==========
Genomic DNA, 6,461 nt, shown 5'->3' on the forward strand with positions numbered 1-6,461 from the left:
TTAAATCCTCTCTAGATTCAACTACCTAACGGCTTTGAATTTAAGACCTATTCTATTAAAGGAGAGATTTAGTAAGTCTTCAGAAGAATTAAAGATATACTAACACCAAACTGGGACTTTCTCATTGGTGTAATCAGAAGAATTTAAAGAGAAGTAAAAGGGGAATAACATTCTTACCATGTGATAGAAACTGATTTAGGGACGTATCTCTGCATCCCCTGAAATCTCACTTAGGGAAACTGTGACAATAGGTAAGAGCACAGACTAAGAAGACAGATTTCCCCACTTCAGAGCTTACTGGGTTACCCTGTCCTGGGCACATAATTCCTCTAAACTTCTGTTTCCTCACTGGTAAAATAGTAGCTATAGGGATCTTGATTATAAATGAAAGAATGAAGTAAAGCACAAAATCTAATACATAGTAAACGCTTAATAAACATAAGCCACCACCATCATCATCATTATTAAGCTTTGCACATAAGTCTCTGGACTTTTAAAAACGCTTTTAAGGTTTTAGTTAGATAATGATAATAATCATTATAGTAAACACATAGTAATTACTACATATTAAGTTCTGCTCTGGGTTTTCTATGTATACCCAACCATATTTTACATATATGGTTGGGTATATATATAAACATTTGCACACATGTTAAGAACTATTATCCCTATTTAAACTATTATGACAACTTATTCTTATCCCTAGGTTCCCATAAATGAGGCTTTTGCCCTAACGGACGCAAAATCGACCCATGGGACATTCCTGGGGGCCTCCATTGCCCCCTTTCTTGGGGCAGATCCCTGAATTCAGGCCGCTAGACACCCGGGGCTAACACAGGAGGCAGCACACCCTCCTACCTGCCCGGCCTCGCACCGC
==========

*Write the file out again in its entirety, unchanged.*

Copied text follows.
Genomic DNA, 6,461 nt, shown 5'->3' on the forward strand with positions numbered 1-6,461 from the left:
TTAAATCCTCTCTAGATTCAACTACCTAACGGCTTTGAATTTAAGACCTATTCTATTAAAGGAGAGATTTAGTAAGTCTTCAGAAGAATTAAAGATATACTAACACCAAACTGGGACTTTCTCATTGGTGTAATCAGAAGAATTTAAAGAGAAGTAAAAGGGGAATAACATTCTTACCATGTGATAGAAACTGATTTAGGGACGTATCTCTGCATCCCCTGAAATCTCACTTAGGGAAACTGTGACAATAGGTAAGAGCACAGACTAAGAAGACAGATTTCCCCACTTCAGAGCTTACTGGGTTACCCTGTCCTGGGCACATAATTCCTCTAAACTTCTGTTTCCTCACTGGTAAAATAGTAGCTATAGGGATCTTGATTATAAATGAAAGAATGAAGTAAAGCACAAAATCTAATACATAGTAAACGCTTAATAAACATAAGCCACCACCATCATCATCATTATTAAGCTTTGCACATAAGTCTCTGGACTTTTAAAAACGCTTTTAAGGTTTTAGTTAGATAATGATAATAATCATTATAGTAAACACATAGTAATTACTACATATTAAGTTCTGCTCTGGGTTTTCTATGTATACCCAACCATATTTTACATATATGGTTGGGTATATATATAAACATTTGCACACATGTTAAGAACTATTATCCCTATTTAAACTATTATGACAACTTATTCTTATCCCTAGGTTCCCATAAATGAGGCTTTTGCCCTAACGGACGCAAAATCGACCCATGGGACATTCCTGGGGGCCTCCATTGCCCCCTTTCTTGGGGCAGATCCCTGAATTCAGGCCGCTAGACACCCGGGGCTAACACAGGAGGCAGCACACCCTCCTACCTGCCCGGCCTCGCACCGC